One day I had a little incident on I-90 in NW Illinois where a semi slammed on his brakes in front of me just before a construction zone (I never did see the ultimate cause of that)...
I had to really "nail" the brakes on the truck... The 27' Nomad tried to "come around" on the left hand side... Fortunately, I had enough time to reach down and dial up the TT brakes to maximum... The TT straightened out and the truck and TT came to a rather abrupt stop...
This is when I decided to go to the Pullrite hitch just for a bit of extra added insurance and I have never been sorry I did that...
Burbman's comments regarding perception of sway are pretty accurate... Some movement of my pervious Drawtite setup didn't bother me as long as I felt it was under control...
I especially like his analogy of the tornado vs. sway and I agree with it 100%...
Once a violent sway begins, there is little chance of correcting out of it... Most of us probably could if we had the practice... The problem is you usually only get ONE CHANCE to practice this maneuver and if you don't do it right the first time, a rollover or worse usually results...
By the law of averages most folks that tow will never have a problem, usually because their time out on the road in the actual towing process is minimal... But IMHO every TT needs some form of sway control...
I guess you could debate the "cheap insurance" theory but IMO it goes far beyond just loss of trailer or tow vehicle... When your family is in the tow vehicle, what price safety...
I, like a few others on this forum, have had the experience of losing a loved one in a vehicular accident... It is something you do NOT want to go through, especially if YOU could have prevented it with a hundred dollar sway bar!!!!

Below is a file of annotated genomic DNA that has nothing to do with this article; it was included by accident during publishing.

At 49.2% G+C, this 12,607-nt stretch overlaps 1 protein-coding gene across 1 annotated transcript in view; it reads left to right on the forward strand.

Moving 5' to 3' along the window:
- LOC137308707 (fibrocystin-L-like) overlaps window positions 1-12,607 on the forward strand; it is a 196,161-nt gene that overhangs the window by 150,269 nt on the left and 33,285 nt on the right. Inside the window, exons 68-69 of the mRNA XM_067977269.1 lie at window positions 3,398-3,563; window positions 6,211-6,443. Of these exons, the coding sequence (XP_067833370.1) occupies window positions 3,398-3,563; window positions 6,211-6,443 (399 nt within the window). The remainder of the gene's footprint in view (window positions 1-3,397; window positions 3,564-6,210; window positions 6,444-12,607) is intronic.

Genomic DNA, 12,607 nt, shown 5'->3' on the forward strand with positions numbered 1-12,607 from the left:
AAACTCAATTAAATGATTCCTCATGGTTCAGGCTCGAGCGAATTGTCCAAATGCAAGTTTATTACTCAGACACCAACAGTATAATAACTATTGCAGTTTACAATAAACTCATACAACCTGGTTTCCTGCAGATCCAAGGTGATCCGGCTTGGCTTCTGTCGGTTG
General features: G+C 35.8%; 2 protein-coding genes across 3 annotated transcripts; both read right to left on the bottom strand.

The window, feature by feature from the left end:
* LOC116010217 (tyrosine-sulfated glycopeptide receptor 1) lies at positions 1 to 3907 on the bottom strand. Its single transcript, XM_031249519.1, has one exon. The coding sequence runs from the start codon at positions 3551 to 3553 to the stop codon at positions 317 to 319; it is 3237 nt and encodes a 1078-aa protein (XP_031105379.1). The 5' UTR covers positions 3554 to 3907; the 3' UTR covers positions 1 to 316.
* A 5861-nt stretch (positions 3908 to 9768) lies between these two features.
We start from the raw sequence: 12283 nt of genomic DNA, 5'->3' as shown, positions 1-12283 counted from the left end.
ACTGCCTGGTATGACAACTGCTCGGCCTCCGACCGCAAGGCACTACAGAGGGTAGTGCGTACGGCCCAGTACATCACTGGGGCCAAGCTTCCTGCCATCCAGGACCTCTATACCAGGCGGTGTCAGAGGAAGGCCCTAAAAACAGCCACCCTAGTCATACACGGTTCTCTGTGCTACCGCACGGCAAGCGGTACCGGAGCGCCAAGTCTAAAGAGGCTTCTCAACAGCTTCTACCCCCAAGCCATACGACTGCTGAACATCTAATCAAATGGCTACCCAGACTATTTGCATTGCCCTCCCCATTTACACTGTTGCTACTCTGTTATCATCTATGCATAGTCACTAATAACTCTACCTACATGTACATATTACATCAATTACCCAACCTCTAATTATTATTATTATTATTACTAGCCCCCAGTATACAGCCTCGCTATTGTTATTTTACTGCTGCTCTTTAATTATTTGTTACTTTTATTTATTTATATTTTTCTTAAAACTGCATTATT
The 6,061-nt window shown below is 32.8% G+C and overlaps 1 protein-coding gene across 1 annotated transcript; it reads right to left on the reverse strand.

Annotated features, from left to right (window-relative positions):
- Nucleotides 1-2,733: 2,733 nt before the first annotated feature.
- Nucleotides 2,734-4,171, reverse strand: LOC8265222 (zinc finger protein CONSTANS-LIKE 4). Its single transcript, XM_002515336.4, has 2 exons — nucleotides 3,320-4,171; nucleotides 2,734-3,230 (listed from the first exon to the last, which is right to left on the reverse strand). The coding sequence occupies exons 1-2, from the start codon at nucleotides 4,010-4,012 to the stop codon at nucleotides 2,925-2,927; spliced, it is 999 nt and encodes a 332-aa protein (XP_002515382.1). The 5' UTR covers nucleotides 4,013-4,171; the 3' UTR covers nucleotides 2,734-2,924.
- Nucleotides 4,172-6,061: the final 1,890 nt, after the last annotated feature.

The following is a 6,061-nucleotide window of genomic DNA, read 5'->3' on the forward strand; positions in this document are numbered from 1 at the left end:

Do yourself a favor and put some form of sway control on the tow vehicle... You may be extremely happy one day you did!!!
*This Message was edited on 14-Aug-02 02:11 PM by LAdams*
2000 Ford F-250SD, XLT, 4X4 Off Road, SuperCab
w/ 6.8L (415 C.I.) V-10/3:73LS/4R100
Banks Power Pack w/Trans Command & OttoMind
Sold Trailer - not RV'ing at this point in time
I am towing at the max for towing capacity and GCVWR. 29' TT. I have an EZLift w/d hitch and one sway control arm. Two questions, does a 2nd sway control make a noticible difference and if you do find yourself loosing control due to sway, what do you do? I've been told to let off the gas and use the brake control to brake just the TT. I have not towed the TT yet except through town. No Fwy yet.
Two ways to stop sway, accelerate out of the sway or apply the trailer brakes separately from the tow vehicle. Accelerating works unless you are going down hill or traffic conditions make it difficult to do.
The rig below in the signature, when being towed with a Tahoe and just a friction sway bar and the Reese Wd system, was a white knuckle rig to drive primarily due to excessive sway. It just was not safe when on the expressway when being passed by the 18 wheelers or in strong cross winds, or even off the expressway when strong cross winds were encountered. Adding the Dualcam sway control to the Reese WD system, which I already had, took care of most of the sway; but not all.
Manuvering the rig was still not 'comfortable' due to lack of adequate power, strain on the transmission, and the 'soft' suspension of the Tahoe. The suspension of a vehicle is another thing that can allow excess sway. Soooooo, I bit the bullet so to speak and upgraded and now don't have to worry about sway as being a problem.
*This Message was edited on 14-Aug-02 03:16 PM by Kusani*